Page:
4. Preheat oven to a moderate 150C/ Gas 2. Bake for one hour then cover loosely with foil and bake for a further 30 minutes. Test if cooked by inserting a metal skewer in the middle. If it comes out clean it is cooked or if not pop it back in for 10 mins or so. Leave for 30 minutes to cool, turn out and remove the paper. When cold you can decorate the cake or wrap it for saving.




  1. Add a tablespoon of hot water to the jam and then push through a sieve to make an apricot glaze. Spread this evenly on the surface of the cake.
  2. Roll out the marzipan and using the cake tin as a template cut out a circle the same size or the cake and place this on top of the cake.
  3. Gather up the extra and then to get even size balls, roll the marzipan into a sausage and then slice off 11 x 2cm rounds and roll each into a ball between your hands. Place in an even ring on top of the cake and then use a little dab of water to fix them on.  Put the whole cake under a moderate grill until it is golden brown.  Watch this VERY CAREFULLY as it can burn quickly, and you only want a light colour on the balls and the centre.
  4. Decorate with crystallized spring flowers or little eggs + chicks as you wish.
  5. Tie a pretty ribbon around the cake and finish it off with a bow.





225g ground almonds

125g caster sugar

125g icing sugar

2 tsp lemon juice

1 medium egg


  1. Place the almond, caster and icing sugar in a bowl and stir together.
  2. Mix the lemon juice with the egg. Make a well in the centre of the mix, add the juice and ½ the egg and then mix to a fairly firm dough. Add more egg if necessary.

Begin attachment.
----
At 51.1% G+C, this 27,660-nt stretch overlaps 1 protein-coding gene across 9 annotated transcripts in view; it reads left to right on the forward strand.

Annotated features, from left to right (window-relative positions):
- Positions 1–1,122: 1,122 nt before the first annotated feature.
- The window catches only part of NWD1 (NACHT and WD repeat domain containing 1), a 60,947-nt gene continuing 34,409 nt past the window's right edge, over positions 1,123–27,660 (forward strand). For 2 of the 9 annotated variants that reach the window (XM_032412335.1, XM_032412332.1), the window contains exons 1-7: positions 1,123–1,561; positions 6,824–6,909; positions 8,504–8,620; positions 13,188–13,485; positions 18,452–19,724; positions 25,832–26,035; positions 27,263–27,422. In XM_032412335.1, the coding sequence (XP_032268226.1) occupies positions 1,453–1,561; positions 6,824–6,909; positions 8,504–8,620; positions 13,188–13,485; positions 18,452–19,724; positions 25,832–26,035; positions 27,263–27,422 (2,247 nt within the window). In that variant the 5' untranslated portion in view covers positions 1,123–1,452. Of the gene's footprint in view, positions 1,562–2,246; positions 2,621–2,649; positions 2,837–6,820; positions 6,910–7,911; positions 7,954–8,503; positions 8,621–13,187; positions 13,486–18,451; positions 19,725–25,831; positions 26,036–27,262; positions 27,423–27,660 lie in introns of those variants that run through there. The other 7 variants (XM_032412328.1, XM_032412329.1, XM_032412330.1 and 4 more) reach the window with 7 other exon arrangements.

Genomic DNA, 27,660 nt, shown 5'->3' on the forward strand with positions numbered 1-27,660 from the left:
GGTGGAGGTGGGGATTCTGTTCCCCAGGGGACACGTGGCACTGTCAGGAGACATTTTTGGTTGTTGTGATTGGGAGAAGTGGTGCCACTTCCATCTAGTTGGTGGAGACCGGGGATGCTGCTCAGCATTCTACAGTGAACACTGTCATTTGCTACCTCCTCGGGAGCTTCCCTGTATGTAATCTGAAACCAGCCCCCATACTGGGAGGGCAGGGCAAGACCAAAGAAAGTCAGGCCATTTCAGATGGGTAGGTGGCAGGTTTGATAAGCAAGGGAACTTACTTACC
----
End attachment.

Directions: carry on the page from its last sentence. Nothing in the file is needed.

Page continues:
3. Knead on a surface dusted with icing sugar until smooth and free from cracks. Wrap in cling film until required.



Spring flowers such as viola and primroses crystallize well as do rose petals

1 egg white

White caster sugar.

You will need 2 large plates and something to put the petals on whilst they are drying and a small brush.


  1. Select perfect flowers or petals. Make sure there are no brown spots or damage.
  2. Beat one egg white to break it up and then let the bubbles settle.
  3. Spread the caster sugar out on another plate.
  4. Use the brush to ‘paint’ each petal, front and back, and in the middle if it is e.g., a primrose. Shake off the excess and then sprinkle it with the caster sugar. It is easy to do this by holding it over the plate with the sugar on and using a teaspoon to sprinkle the sugar onto the flowers/ petals. Make sure that you have covered the petal completely.
  5. Lay them down carefully on some baking paper or a plastic tray and let them dry for 3 or 4 hours. Keep them in a dry place or they will start to ‘weep’ and not set properly.
  6. These will keep for a few days and can’t be frozen


PLEASE NOTE -Traditionally the Simnel cake also had a layer of marzipan through the middle which I don’t care for as, I think, it makes the cake too sweet. If you want to do this you will need to make double the amount of marzipan.  Cut out another circle, put half the cake mix into the pan, lay the marzipan on the cake mix and then carefully spoon the remainder of the cake mix on top.